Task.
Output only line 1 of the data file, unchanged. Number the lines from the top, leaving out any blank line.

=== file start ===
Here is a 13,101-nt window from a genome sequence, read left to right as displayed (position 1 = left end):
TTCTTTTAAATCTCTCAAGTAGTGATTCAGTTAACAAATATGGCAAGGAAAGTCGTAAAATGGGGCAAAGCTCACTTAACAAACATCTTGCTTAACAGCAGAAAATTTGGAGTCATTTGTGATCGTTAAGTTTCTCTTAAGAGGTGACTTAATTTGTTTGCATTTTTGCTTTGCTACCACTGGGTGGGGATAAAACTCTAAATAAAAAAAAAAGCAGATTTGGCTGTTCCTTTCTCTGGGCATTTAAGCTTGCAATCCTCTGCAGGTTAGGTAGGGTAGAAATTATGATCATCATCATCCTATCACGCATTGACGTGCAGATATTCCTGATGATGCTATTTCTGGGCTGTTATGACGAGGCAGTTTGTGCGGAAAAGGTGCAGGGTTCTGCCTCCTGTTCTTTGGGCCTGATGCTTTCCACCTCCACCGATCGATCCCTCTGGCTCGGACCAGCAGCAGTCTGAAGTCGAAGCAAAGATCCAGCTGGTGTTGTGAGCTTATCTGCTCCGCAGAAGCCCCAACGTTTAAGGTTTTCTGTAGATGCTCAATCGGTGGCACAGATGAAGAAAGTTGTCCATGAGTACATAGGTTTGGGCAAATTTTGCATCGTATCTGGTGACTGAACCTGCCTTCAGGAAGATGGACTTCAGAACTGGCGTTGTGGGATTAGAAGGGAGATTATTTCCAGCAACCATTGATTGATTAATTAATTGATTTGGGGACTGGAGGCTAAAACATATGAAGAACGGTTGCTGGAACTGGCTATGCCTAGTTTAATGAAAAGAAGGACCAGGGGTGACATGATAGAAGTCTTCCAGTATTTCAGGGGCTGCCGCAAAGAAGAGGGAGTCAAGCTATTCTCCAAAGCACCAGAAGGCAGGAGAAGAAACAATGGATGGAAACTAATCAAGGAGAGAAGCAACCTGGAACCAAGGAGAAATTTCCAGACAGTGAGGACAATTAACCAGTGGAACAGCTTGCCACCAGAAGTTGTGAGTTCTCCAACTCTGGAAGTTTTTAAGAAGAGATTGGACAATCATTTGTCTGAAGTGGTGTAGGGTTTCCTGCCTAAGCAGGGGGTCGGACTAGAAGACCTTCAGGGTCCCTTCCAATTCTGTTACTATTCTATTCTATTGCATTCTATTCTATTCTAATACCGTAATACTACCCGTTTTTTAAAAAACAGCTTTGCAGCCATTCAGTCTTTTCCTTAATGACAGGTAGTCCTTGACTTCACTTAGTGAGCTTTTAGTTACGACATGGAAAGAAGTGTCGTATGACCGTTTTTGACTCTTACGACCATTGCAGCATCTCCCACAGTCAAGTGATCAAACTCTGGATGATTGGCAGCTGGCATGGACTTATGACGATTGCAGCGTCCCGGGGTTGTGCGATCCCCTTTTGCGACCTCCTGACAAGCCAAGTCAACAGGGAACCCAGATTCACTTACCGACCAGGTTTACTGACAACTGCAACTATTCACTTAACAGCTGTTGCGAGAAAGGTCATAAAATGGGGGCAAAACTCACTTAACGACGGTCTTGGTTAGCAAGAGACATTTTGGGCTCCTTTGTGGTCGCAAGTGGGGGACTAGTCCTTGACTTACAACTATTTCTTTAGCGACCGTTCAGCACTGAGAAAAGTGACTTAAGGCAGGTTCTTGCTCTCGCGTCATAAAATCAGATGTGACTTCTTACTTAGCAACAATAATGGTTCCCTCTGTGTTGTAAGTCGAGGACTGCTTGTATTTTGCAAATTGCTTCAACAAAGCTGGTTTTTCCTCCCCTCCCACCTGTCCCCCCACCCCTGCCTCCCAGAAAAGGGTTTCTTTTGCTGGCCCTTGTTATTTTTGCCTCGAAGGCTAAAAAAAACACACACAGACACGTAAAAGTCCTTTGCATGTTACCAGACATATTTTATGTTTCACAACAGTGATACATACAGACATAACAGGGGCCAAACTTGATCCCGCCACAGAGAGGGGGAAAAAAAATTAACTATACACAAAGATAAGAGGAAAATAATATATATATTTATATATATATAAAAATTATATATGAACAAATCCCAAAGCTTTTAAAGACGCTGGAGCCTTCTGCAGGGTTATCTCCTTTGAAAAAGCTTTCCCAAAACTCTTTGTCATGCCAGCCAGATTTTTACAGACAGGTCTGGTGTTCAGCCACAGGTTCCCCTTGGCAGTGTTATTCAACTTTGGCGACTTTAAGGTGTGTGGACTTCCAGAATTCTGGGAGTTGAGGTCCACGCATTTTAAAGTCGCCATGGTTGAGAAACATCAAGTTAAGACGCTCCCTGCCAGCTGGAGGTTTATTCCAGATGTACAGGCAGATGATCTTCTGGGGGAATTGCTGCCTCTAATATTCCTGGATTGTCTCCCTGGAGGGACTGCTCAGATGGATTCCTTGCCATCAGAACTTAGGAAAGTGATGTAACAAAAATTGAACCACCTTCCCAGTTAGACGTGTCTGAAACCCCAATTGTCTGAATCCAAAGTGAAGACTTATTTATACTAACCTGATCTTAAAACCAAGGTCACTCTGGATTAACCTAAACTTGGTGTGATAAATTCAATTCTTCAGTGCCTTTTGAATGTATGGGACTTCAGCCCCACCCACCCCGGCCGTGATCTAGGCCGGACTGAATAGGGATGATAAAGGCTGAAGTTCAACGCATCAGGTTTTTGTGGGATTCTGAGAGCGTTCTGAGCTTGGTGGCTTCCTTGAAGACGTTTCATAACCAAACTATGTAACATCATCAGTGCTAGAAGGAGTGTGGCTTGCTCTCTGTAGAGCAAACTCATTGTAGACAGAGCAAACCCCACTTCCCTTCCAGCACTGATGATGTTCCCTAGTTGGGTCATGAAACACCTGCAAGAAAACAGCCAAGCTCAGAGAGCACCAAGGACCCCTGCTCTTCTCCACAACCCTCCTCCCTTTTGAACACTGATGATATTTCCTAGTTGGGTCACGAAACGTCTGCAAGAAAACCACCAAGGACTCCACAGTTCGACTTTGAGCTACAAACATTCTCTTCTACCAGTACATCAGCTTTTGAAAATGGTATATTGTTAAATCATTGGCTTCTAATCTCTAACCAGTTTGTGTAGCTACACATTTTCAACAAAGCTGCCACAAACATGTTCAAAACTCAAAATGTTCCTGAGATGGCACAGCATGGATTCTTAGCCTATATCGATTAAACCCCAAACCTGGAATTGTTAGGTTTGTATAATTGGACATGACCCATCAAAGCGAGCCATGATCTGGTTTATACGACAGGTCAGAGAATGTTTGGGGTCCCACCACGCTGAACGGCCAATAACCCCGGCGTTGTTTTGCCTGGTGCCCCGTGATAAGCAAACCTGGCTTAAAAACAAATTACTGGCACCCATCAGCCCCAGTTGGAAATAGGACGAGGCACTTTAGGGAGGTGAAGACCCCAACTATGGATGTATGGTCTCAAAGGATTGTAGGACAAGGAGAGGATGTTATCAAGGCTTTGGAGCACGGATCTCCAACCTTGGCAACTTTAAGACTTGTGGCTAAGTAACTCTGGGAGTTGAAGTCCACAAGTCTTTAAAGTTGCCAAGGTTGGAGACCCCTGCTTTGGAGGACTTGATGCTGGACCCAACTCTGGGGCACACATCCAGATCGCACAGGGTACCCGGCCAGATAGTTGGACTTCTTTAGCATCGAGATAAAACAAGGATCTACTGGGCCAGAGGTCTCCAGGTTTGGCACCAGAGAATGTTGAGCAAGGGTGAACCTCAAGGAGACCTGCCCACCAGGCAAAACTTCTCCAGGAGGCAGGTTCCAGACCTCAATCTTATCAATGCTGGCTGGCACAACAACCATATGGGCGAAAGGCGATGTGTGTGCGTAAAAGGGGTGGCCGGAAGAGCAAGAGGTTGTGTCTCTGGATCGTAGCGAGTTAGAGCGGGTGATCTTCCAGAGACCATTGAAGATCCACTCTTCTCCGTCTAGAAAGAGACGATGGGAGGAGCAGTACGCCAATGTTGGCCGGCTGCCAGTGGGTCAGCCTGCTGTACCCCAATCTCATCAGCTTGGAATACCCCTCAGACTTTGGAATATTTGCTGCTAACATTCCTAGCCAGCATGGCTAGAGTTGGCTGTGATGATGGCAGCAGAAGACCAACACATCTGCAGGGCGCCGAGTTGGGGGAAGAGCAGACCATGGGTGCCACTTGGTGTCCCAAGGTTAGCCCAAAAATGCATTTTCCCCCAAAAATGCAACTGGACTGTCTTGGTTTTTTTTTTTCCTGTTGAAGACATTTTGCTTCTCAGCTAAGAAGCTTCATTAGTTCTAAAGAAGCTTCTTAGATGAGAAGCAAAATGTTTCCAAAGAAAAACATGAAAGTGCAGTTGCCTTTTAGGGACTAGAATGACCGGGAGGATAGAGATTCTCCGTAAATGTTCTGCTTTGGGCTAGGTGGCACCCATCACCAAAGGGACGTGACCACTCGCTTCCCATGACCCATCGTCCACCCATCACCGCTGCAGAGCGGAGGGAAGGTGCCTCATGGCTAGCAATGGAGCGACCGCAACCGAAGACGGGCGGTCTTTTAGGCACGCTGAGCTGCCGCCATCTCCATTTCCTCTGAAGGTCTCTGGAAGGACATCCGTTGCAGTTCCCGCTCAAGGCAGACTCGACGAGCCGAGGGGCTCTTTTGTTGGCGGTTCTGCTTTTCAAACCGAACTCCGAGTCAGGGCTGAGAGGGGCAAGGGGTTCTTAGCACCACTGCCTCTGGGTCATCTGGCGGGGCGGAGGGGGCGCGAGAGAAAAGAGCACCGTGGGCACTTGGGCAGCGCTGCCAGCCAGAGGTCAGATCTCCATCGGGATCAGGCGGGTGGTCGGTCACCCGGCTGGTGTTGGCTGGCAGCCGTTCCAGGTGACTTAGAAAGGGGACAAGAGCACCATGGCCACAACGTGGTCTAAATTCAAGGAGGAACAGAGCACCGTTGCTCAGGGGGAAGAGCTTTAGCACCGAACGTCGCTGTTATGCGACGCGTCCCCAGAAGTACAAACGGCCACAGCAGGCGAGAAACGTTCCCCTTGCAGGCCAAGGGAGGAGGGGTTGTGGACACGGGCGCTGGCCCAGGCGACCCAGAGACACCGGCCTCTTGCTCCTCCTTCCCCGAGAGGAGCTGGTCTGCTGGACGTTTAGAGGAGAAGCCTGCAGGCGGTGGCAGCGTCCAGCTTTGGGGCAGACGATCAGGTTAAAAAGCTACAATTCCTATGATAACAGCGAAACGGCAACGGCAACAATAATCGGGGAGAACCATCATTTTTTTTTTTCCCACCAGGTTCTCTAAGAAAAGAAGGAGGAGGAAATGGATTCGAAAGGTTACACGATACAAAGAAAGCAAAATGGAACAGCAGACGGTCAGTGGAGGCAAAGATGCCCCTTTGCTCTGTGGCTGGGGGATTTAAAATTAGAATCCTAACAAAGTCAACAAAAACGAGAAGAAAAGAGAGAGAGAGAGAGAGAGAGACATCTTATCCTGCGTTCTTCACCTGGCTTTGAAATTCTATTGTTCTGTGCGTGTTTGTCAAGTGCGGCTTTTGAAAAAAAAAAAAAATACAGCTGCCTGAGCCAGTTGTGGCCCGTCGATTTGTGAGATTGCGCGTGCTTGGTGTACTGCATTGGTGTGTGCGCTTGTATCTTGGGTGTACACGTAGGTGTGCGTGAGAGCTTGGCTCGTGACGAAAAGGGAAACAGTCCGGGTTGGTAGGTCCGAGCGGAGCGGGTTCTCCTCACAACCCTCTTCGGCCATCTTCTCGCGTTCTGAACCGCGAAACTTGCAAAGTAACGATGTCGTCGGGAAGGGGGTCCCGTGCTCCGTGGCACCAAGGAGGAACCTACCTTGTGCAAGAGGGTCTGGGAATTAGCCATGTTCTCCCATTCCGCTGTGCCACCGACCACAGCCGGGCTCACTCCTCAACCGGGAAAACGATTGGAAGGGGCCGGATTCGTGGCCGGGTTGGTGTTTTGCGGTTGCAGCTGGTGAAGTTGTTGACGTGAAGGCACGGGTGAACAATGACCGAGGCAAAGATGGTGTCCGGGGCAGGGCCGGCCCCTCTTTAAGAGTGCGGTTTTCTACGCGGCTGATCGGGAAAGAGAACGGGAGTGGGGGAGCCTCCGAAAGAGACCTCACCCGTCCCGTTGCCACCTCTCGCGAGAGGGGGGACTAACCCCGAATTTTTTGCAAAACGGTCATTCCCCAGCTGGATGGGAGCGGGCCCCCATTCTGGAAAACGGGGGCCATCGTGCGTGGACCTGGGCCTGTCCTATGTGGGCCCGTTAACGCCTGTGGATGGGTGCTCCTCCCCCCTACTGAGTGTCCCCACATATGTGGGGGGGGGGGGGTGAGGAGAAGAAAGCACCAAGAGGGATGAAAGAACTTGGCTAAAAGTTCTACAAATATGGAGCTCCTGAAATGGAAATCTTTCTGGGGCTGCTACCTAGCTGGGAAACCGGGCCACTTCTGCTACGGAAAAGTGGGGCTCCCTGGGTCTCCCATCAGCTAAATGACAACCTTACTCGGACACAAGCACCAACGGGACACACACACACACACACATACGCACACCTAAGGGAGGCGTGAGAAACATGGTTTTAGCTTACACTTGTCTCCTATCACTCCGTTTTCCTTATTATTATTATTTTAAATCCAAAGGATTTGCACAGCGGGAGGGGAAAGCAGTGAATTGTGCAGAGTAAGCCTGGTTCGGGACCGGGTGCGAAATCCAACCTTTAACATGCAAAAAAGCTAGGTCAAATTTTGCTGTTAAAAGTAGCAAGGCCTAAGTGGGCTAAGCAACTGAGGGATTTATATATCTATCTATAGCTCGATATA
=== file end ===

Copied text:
Here is a 13,101-nt window from a genome sequence, read left to right as displayed (position 1 = left end):